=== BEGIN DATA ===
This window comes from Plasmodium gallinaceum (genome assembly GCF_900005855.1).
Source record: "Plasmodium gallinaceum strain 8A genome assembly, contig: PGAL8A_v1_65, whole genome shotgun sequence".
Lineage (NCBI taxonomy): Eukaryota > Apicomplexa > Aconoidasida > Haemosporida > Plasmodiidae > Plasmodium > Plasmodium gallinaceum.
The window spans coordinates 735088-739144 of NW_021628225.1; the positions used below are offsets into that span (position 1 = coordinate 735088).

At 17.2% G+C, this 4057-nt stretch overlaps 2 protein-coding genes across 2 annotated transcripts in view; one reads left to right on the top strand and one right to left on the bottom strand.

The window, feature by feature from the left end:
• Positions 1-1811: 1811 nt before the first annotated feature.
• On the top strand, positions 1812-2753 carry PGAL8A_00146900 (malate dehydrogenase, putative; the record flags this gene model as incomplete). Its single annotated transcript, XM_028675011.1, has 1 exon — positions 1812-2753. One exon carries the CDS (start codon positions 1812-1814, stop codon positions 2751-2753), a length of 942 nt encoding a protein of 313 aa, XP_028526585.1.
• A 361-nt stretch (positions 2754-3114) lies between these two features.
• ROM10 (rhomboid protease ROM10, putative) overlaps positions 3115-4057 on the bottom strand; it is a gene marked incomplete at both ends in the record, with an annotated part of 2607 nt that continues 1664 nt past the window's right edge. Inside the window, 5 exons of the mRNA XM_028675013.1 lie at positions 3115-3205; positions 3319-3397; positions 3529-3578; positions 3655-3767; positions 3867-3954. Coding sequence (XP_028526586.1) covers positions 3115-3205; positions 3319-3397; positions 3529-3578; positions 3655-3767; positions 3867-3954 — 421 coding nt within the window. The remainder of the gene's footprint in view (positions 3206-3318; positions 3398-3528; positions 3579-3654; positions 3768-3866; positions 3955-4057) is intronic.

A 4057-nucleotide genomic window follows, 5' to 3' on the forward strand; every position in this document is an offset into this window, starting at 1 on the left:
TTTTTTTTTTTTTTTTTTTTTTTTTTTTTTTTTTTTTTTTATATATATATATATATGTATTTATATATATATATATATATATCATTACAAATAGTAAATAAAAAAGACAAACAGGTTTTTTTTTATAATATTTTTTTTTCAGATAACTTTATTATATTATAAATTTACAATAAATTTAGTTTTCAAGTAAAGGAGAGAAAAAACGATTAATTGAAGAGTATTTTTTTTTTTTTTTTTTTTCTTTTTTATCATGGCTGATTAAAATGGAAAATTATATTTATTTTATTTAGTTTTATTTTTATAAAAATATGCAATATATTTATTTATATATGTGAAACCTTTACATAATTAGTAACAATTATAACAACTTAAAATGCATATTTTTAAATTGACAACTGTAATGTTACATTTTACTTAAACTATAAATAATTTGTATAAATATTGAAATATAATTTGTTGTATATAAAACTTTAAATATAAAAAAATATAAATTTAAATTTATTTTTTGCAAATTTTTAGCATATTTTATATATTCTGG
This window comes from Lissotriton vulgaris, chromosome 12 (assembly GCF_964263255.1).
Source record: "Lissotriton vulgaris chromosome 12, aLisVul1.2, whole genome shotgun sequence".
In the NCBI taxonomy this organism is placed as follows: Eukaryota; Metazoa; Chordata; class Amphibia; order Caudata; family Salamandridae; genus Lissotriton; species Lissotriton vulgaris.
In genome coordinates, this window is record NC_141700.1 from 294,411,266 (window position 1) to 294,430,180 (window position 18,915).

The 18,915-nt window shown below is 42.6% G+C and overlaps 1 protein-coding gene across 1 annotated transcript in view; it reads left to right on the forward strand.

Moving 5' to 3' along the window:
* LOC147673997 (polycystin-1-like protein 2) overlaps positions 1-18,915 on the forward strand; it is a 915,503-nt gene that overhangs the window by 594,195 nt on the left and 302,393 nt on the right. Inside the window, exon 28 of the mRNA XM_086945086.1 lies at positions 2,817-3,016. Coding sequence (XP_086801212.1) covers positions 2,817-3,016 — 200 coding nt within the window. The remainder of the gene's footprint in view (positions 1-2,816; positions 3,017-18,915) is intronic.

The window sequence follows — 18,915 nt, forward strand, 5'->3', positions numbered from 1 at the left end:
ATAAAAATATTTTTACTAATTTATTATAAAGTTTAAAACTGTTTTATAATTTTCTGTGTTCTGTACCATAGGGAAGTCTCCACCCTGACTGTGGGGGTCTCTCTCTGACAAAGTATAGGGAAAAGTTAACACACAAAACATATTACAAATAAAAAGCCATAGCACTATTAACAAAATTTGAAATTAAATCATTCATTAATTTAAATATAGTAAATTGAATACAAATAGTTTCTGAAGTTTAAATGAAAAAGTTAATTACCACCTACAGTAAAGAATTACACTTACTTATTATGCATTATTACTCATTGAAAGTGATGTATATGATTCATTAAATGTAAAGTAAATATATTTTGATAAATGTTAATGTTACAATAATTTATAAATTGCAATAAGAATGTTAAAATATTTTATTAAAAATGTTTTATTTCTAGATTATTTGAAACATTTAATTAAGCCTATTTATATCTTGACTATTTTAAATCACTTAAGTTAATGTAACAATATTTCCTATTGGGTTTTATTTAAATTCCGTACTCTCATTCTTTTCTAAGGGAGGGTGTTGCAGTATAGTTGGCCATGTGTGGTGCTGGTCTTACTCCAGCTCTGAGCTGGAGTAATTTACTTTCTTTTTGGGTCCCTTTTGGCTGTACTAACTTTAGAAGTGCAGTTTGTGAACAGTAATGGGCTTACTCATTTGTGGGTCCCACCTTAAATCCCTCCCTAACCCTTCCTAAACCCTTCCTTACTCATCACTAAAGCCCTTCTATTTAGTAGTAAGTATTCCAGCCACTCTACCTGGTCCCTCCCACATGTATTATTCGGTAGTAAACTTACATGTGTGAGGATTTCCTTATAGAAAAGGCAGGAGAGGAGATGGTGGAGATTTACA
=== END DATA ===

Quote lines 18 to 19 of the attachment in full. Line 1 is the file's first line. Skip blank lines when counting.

Moving 5' to 3' along the window:
* LOC147673997 (polycystin-1-like protein 2) overlaps positions 1-18,915 on the forward strand; it is a 915,503-nt gene that overhangs the window by 594,195 nt on the left and 302,393 nt on the right. Inside the window, exon 28 of the mRNA XM_086945086.1 lies at positions 2,817-3,016. Coding sequence (XP_086801212.1) covers positions 2,817-3,016 — 200 coding nt within the window. The remainder of the gene's footprint in view (positions 1-2,816; positions 3,017-18,915) is intronic.